When two people marry, two lives blur together to make a new one, two become one. The blurring of expectations and feelings can become an issue. Many times a spouse will automatically expect that the love in the marriage means that her spouse will always see things her way. She may feel unloved when her otherwise-loving mate says, “No, I’d rather not take a walk. I’m sleepy.” Sometimes this happens during the “honeymoon period,” when both parties tend to see eye-to-eye on everything. But when the reality of two different wills, needs, and perspectives comes in, the honeymoon is over. This is when the Law of Respect must be applied….
What do boundaries for leaders look like at work? They are made up of two essential things: what you create and what you allow. A “boundary” is a property line. It defines where your property begins and ends. If you think about your home, on your property, you can define what is going to happen there, and what is not.
As a leader in the workplace, you are in charge of the vision, the people you invite in, what the goals and purposes are going to be, what behavior is going to be allowed and what isn’t….
The ability to build a healthy relationship is based on the degree to which you are able to be clear and honest about everything, especially in a dating situation. Sometimes, people will deceive each other about the nature of other people in their lives. They may act like someone is “just a friend,” when in reality there is more of a history or more in the present than is being said.
For example, I (Dr. Cloud) was working with a man named Frank who was trying to figure out his relationship with the woman he was dating. He had a funny feeling that something was wrong….
Setting wise boundaries in dating becomes more important as two people feel more attracted to one another, especially when they’re opposites in personality. However, one reason people are initially drawn to an individual with opposite traits is a pretty healthy one. It is that we are drawn to those who possess what we do not, so that we can internalize and own that trait for ourselves. This is a good thing, as that is how God designed the growth process. However, dating is not a good arena in which to develop oneself in a specific and important aspect of growth….
When you’ve been let down by someone who matters a great deal to you, moving beyond boundaries is not easy work — but it is important. One thing you can do in this regard is to figure out if the problem that was previously an obstacle is truly being transformed. In other words, is this person really changing? Is the big problem being solved the right way?
Here’s an example. I (Dr. Townsend) worked with a couple in which the husband, Bill, was a nice guy but irresponsible. He was one of those likeable people who loves to hang out with others and is a lot of fun. But Bill’s performance in life did not match up to his personality . . .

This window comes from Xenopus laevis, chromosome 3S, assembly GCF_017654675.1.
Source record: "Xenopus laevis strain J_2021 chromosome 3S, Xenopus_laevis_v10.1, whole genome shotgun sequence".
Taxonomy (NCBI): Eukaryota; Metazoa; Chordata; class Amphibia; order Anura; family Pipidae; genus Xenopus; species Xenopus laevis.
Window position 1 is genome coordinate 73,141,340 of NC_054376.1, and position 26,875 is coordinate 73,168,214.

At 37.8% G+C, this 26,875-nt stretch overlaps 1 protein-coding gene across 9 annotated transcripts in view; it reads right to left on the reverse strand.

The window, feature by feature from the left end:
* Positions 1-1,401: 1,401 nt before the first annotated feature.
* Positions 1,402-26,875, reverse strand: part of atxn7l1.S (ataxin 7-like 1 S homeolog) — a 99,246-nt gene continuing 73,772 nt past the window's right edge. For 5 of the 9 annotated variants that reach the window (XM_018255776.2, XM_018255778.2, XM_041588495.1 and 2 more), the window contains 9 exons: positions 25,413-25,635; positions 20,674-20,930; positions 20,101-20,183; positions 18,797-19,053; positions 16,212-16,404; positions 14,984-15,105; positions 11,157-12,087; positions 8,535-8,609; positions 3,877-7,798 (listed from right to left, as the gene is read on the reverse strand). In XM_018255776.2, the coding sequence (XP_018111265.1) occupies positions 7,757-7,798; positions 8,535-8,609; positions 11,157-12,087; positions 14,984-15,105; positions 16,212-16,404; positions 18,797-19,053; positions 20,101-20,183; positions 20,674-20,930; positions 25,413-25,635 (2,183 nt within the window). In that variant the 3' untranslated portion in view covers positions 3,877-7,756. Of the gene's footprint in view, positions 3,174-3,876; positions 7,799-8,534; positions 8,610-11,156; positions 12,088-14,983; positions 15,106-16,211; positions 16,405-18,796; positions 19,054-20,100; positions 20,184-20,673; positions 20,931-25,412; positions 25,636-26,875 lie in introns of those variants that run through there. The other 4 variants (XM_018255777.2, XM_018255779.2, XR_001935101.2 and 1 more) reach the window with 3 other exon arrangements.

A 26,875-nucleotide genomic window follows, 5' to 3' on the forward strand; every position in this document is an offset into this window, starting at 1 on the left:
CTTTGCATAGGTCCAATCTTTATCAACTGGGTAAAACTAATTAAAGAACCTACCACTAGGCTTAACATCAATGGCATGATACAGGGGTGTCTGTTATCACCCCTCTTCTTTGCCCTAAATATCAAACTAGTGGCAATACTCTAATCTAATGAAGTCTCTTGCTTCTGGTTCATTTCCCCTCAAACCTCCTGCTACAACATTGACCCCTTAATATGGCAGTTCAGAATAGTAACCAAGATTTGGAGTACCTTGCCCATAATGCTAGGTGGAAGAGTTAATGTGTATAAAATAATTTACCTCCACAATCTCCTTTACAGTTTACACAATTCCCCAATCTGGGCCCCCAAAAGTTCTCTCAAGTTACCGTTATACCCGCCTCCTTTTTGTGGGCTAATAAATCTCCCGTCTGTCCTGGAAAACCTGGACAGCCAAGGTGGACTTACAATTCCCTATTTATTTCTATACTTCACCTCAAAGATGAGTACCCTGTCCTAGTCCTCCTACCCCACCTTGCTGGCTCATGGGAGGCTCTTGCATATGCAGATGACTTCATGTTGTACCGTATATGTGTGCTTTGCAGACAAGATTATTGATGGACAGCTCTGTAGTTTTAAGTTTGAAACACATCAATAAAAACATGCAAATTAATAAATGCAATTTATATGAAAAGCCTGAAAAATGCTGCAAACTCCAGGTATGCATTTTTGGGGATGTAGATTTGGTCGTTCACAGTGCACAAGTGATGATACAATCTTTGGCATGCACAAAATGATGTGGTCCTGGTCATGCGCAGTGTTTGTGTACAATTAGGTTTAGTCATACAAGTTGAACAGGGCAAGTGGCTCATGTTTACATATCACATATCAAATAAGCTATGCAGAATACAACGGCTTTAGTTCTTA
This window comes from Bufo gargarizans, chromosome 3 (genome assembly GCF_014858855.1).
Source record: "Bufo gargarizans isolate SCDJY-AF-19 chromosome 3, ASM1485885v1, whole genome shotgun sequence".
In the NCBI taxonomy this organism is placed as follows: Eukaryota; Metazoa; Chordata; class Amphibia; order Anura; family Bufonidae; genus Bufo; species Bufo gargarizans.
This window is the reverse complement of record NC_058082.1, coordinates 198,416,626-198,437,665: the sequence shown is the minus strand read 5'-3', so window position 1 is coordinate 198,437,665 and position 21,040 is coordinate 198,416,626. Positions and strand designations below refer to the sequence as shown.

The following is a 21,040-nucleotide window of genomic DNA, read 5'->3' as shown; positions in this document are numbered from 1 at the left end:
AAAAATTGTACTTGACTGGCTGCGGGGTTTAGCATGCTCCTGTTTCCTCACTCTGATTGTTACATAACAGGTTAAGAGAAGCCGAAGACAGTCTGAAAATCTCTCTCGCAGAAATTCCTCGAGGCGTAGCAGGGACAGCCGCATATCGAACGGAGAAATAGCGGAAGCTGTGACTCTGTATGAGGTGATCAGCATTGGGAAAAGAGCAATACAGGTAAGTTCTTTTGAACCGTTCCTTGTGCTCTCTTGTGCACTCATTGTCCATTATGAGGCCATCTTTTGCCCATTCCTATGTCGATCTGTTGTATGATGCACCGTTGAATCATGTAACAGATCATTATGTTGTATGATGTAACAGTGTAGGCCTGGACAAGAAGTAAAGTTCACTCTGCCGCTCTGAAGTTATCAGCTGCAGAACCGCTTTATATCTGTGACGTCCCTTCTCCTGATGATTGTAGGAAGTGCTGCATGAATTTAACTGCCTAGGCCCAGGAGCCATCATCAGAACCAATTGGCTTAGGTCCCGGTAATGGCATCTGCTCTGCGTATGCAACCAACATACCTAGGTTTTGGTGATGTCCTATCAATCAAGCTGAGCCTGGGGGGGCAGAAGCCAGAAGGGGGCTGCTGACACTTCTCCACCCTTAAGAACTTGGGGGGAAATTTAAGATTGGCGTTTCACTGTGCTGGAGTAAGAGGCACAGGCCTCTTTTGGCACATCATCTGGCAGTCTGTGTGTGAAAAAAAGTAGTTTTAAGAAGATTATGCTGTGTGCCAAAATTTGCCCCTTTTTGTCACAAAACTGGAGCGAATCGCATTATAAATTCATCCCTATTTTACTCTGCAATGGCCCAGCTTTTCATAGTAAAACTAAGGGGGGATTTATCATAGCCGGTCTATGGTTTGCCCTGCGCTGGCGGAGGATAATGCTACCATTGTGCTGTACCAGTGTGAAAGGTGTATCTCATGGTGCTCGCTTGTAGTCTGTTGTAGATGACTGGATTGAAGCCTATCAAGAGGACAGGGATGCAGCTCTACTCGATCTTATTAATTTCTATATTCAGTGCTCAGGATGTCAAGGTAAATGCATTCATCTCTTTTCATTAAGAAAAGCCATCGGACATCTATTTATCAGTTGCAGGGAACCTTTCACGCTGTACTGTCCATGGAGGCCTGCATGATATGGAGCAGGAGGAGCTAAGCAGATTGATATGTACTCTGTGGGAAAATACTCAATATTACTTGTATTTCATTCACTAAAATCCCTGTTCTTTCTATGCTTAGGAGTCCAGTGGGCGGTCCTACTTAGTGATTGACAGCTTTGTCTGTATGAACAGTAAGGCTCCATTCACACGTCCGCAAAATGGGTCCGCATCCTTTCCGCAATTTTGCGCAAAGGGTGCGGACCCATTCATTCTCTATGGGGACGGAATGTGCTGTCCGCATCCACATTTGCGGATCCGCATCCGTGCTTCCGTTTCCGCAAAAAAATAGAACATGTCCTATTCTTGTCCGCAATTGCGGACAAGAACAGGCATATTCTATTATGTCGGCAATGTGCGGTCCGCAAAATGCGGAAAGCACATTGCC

In one family I (Dr. Townsend) know, seven-year-old Taylor was going through a titanic power struggle with his mother. Sometimes, she wondered if setting boundaries with kids was actually possible. Taylor fought any “do” or “don’t” she said. Finally, his mom went to his bedroom to talk to him. As she opened the door, a cup perched on the top of the door tipped over, covering her from head to toe with milk.
Any parent would have blown up at her child. Instead, Taylor’s mom said, her face dripping with milk, “Son, this is really serious. I’m going to have to take some time to figure out what will be happening to you. I’ll let you know.” . . .
To some extent, our society is afflicted by a Hollywood distortion about relationships. Don’t get me wrong—I (Dr. Townsend) am not anti-Hollywood. I am a movie person, and my sons are in school studying film. But we need to free ourselves of a distortion embedded in the DNA of the movie culture: passion trumps everything. That is, if you deeply connect on a romantically passionate level, you have entered relational Nirvana, and your love conquers all. This is the stuff of lots of great entertainment, but it is not how real relationships actually go to the next level.
For example …
Children need more than a parent who will talk about boundaries. They need a parent who will be boundaries. This means that in whatever situation arises, you respond to your child with empathy, firmness, freedom, and consequences. This is how God handles his children, and he is our model. But, sometimes parents contribute to the problem by trying to justify their kid’s behavior, rather than addressing the issue.
Setting boundaries with kids isn’t about “making” your child do anything. It is much more about structuring your child’s existence so that he experiences the consequences of his behavior …
What is your normal reaction when conflict occurs in a new relationship? Are you comfortable addressing the issue? Or, do you stuff the issue out of fear or a desire preserve the peace? Honesty is the best policy for two important reasons:
1. Being honest helps resolve the hurt or the conflict.
2. When you are honest, how the other person responds tells you whether a satisfactory relationship is possible.
If you are hurt in some way, bring it up. Don’t harbor bitter feelings. Or …
Unhealed relational wounds drive us to compulsive attempts to repair the damage. That is, without being aware of it, we seek out people we believe can “fix” what’s wrong with us or help us find a piece of ourselves we feel is missing. We function emotionally like the starving man who looks in a dumpster and sees lunch instead of garbage. His perception is so driven by his need that he is willing to eat something that might make him sick.
Though we may not be aware of it, something in us wants completeness….